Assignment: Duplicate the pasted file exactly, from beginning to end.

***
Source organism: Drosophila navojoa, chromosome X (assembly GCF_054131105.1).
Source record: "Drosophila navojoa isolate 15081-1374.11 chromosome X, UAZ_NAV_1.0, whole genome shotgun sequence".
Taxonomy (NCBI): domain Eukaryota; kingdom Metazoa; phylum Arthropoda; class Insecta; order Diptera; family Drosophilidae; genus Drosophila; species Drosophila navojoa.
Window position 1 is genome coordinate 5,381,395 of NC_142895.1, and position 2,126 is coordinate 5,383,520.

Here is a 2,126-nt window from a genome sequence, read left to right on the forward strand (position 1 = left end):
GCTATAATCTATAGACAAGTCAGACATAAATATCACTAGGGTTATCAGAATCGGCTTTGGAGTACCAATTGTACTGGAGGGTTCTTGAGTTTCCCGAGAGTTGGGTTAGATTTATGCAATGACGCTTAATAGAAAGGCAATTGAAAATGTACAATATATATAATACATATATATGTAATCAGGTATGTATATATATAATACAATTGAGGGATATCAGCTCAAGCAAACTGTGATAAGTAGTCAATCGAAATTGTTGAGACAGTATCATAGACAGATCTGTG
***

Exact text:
Source organism: Drosophila navojoa, chromosome X (assembly GCF_054131105.1).
Source record: "Drosophila navojoa isolate 15081-1374.11 chromosome X, UAZ_NAV_1.0, whole genome shotgun sequence".
Taxonomy (NCBI): domain Eukaryota; kingdom Metazoa; phylum Arthropoda; class Insecta; order Diptera; family Drosophilidae; genus Drosophila; species Drosophila navojoa.
Window position 1 is genome coordinate 5,381,395 of NC_142895.1, and position 2,126 is coordinate 5,383,520.

Here is a 2,126-nt window from a genome sequence, read left to right on the forward strand (position 1 = left end):
GCTATAATCTATAGACAAGTCAGACATAAATATCACTAGGGTTATCAGAATCGGCTTTGGAGTACCAATTGTACTGGAGGGTTCTTGAGTTTCCCGAGAGTTGGGTTAGATTTATGCAATGACGCTTAATAGAAAGGCAATTGAAAATGTACAATATATATAATACATATATATGTAATCAGGTATGTATATATATAATACAATTGAGGGATATCAGCTCAAGCAAACTGTGATAAGTAGTCAATCGAAATTGTTGAGACAGTATCATAGACAGATCTGTG